Rom. 9:30, "What shall we say then? That Gentiles, who did not pursue righteousness, attained righteousness, even the righteousness which is by faith."
Rom. 9:33, "just as it is written, “Behold, I lay in Zion a stone of stumbling and a rock of offense, And he who believes in Him will not be disappointed.”
Rom. 10:4, "For Christ is the end of the law for righteousness to everyone who believes."
Rom. 10:9-10, "that if you confess with your mouth Jesus as Lord, and believe in your heart that God raised Him from the dead, you shall be saved; 10for with the heart man believes, resulting in righteousness, and with the mouth he confesses, resulting in salvation."
Rom. 11:6, "But if it is by grace, it is no longer on the basis of works, otherwise grace is no longer grace."
Gal. 2:16, "nevertheless knowing that a man is not justified by the works of the Law but through faith in Christ Jesus, even we have believed in Christ Jesus, that we may be justified by faith in Christ, and not by the works of the Law; since by the works of the Law shall no flesh be justified."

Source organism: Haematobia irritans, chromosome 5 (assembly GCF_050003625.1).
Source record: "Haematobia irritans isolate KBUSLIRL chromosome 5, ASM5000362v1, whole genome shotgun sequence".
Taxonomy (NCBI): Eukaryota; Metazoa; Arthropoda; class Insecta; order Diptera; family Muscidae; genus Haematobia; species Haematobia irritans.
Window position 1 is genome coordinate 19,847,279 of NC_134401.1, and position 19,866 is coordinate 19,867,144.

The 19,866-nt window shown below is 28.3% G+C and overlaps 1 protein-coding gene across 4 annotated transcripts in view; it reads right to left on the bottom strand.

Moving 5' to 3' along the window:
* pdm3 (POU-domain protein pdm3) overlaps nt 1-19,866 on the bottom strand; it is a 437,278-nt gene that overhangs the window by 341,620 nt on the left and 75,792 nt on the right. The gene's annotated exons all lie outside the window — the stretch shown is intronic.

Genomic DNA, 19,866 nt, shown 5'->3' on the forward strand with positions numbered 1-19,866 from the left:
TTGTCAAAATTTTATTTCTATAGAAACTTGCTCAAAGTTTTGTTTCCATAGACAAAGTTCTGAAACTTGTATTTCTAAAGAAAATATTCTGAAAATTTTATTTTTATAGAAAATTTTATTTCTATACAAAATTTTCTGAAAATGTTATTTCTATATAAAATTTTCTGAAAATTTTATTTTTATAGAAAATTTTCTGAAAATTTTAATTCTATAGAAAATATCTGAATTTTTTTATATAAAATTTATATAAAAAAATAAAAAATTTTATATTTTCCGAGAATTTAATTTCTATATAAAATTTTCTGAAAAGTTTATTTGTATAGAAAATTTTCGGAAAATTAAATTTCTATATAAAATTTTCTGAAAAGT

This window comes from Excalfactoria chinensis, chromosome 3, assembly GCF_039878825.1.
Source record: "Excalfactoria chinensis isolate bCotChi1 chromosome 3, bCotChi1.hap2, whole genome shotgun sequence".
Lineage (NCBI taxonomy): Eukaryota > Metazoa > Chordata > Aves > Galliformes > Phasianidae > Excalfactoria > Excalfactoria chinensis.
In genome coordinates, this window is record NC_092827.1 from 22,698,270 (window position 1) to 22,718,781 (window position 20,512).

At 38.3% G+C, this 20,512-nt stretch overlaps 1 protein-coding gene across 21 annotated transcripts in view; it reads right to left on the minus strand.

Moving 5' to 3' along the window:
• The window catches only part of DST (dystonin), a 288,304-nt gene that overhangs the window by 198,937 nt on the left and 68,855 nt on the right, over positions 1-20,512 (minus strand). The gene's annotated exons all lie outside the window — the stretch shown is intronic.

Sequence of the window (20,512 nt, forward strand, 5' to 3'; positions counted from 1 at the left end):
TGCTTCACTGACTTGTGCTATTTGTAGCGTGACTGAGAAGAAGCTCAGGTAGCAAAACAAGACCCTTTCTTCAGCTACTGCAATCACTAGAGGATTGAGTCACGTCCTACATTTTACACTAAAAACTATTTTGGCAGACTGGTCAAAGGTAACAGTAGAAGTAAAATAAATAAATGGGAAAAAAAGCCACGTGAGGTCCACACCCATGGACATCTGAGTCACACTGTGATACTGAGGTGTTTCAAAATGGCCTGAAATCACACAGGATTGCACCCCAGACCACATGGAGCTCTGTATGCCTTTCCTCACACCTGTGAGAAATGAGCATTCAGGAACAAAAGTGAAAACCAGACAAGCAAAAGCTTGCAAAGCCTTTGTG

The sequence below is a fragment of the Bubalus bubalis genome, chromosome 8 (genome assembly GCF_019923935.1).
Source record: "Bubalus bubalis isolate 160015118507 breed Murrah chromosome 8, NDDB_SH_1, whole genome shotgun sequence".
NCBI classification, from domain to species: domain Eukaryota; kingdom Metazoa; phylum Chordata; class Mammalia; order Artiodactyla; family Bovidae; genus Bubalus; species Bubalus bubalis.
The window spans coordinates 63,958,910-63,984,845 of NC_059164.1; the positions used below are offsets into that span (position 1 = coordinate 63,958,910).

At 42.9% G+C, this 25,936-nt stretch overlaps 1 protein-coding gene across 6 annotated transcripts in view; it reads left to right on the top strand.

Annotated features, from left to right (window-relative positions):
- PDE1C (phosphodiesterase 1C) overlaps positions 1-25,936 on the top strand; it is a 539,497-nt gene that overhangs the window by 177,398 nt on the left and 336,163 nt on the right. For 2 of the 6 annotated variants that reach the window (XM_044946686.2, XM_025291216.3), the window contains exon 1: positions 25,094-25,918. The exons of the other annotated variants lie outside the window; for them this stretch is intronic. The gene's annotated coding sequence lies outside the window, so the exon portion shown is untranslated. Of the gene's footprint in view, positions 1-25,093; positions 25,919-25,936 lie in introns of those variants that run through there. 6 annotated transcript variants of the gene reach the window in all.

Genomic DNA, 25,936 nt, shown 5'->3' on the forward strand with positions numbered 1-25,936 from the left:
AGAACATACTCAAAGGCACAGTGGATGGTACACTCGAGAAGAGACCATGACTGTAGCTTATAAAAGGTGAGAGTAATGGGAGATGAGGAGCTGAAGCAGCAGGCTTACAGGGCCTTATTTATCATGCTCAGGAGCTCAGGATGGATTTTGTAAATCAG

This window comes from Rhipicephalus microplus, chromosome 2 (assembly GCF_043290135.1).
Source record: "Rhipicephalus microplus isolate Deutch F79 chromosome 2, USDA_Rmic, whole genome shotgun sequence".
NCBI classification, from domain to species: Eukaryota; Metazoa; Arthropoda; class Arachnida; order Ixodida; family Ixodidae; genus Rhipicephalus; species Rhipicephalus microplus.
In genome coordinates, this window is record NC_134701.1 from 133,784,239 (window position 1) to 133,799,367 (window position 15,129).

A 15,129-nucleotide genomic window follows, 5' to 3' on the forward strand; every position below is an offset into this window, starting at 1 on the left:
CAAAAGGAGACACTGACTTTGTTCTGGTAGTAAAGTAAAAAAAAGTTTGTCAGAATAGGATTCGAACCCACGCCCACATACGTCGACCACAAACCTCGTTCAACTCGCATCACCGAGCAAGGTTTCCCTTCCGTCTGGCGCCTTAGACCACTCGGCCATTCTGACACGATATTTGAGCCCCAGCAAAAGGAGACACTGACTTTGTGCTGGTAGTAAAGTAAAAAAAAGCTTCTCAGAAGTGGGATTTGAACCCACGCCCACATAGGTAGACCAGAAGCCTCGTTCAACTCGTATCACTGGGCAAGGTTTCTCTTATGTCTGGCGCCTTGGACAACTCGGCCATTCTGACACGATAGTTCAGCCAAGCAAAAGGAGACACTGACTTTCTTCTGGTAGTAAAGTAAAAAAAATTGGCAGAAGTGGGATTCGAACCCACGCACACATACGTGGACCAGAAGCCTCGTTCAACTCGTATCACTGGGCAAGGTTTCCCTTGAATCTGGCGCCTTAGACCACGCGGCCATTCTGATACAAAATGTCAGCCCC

Gal. 2:21, “I do not nullify the grace of God; for if righteousness comes through the Law, then Christ died needlessly.”
Gal.3:5-6, "Does He then, who provides you with the Spirit and works miracles among you, do it by the works of the Law, or by hearing with faith? 6Even so Abraham believed God, and it was reckoned to him as righteousness."
Gal. 3:8, "And the Scripture, foreseeing that God would justify the Gentiles by faith, preached the gospel beforehand to Abraham, saying, "All the nations shall be blessed in you."
Gal. 3:14, "in order that in Christ Jesus the blessing of Abraham might come to the Gentiles, so that we might receive the promise of the Spirit through faith."